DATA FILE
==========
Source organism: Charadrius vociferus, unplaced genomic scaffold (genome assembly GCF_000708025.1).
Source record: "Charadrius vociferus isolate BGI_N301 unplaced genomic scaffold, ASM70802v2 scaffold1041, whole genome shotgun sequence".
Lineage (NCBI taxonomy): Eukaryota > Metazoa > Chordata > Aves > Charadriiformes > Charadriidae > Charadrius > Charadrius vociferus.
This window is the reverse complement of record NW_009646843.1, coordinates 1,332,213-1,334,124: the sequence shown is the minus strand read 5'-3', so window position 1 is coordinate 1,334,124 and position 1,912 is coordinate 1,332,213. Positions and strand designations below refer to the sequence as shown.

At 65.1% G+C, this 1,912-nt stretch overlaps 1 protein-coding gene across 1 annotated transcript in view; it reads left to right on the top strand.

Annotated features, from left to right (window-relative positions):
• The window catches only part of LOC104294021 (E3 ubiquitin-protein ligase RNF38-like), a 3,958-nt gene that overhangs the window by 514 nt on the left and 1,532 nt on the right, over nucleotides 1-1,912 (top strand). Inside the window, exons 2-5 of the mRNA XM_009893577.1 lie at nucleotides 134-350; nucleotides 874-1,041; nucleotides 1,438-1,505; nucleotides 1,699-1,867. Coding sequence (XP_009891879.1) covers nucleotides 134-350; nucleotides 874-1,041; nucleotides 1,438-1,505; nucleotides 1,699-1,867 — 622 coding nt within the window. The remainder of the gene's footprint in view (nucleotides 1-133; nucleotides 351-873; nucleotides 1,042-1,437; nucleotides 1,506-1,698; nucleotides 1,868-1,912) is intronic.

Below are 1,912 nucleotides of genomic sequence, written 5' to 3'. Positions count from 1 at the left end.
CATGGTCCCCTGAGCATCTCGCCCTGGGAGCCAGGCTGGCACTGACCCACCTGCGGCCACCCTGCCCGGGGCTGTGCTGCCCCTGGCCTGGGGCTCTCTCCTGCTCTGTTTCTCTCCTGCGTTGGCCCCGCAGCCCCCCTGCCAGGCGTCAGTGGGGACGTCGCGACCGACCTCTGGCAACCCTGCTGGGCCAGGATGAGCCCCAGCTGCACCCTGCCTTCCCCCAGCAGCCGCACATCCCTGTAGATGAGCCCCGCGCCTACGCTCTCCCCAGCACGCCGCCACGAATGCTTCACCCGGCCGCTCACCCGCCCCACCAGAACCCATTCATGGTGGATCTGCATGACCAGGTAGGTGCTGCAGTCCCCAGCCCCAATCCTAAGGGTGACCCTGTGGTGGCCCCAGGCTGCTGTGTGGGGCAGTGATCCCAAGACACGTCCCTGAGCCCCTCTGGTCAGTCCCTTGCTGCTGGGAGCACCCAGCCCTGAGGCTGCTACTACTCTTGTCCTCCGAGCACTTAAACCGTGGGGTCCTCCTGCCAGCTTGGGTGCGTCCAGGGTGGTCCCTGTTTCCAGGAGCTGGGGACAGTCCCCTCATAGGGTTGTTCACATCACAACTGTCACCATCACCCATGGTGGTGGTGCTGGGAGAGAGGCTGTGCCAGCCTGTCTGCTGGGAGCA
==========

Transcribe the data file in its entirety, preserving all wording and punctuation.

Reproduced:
Source organism: Charadrius vociferus, unplaced genomic scaffold (genome assembly GCF_000708025.1).
Source record: "Charadrius vociferus isolate BGI_N301 unplaced genomic scaffold, ASM70802v2 scaffold1041, whole genome shotgun sequence".
Lineage (NCBI taxonomy): Eukaryota > Metazoa > Chordata > Aves > Charadriiformes > Charadriidae > Charadrius > Charadrius vociferus.
This window is the reverse complement of record NW_009646843.1, coordinates 1,332,213-1,334,124: the sequence shown is the minus strand read 5'-3', so window position 1 is coordinate 1,334,124 and position 1,912 is coordinate 1,332,213. Positions and strand designations below refer to the sequence as shown.

At 65.1% G+C, this 1,912-nt stretch overlaps 1 protein-coding gene across 1 annotated transcript in view; it reads left to right on the top strand.

Annotated features, from left to right (window-relative positions):
• The window catches only part of LOC104294021 (E3 ubiquitin-protein ligase RNF38-like), a 3,958-nt gene that overhangs the window by 514 nt on the left and 1,532 nt on the right, over nucleotides 1-1,912 (top strand). Inside the window, exons 2-5 of the mRNA XM_009893577.1 lie at nucleotides 134-350; nucleotides 874-1,041; nucleotides 1,438-1,505; nucleotides 1,699-1,867. Coding sequence (XP_009891879.1) covers nucleotides 134-350; nucleotides 874-1,041; nucleotides 1,438-1,505; nucleotides 1,699-1,867 — 622 coding nt within the window. The remainder of the gene's footprint in view (nucleotides 1-133; nucleotides 351-873; nucleotides 1,042-1,437; nucleotides 1,506-1,698; nucleotides 1,868-1,912) is intronic.

Below are 1,912 nucleotides of genomic sequence, written 5' to 3'. Positions count from 1 at the left end.
CATGGTCCCCTGAGCATCTCGCCCTGGGAGCCAGGCTGGCACTGACCCACCTGCGGCCACCCTGCCCGGGGCTGTGCTGCCCCTGGCCTGGGGCTCTCTCCTGCTCTGTTTCTCTCCTGCGTTGGCCCCGCAGCCCCCCTGCCAGGCGTCAGTGGGGACGTCGCGACCGACCTCTGGCAACCCTGCTGGGCCAGGATGAGCCCCAGCTGCACCCTGCCTTCCCCCAGCAGCCGCACATCCCTGTAGATGAGCCCCGCGCCTACGCTCTCCCCAGCACGCCGCCACGAATGCTTCACCCGGCCGCTCACCCGCCCCACCAGAACCCATTCATGGTGGATCTGCATGACCAGGTAGGTGCTGCAGTCCCCAGCCCCAATCCTAAGGGTGACCCTGTGGTGGCCCCAGGCTGCTGTGTGGGGCAGTGATCCCAAGACACGTCCCTGAGCCCCTCTGGTCAGTCCCTTGCTGCTGGGAGCACCCAGCCCTGAGGCTGCTACTACTCTTGTCCTCCGAGCACTTAAACCGTGGGGTCCTCCTGCCAGCTTGGGTGCGTCCAGGGTGGTCCCTGTTTCCAGGAGCTGGGGACAGTCCCCTCATAGGGTTGTTCACATCACAACTGTCACCATCACCCATGGTGGTGGTGCTGGGAGAGAGGCTGTGCCAGCCTGTCTGCTGGGAGCA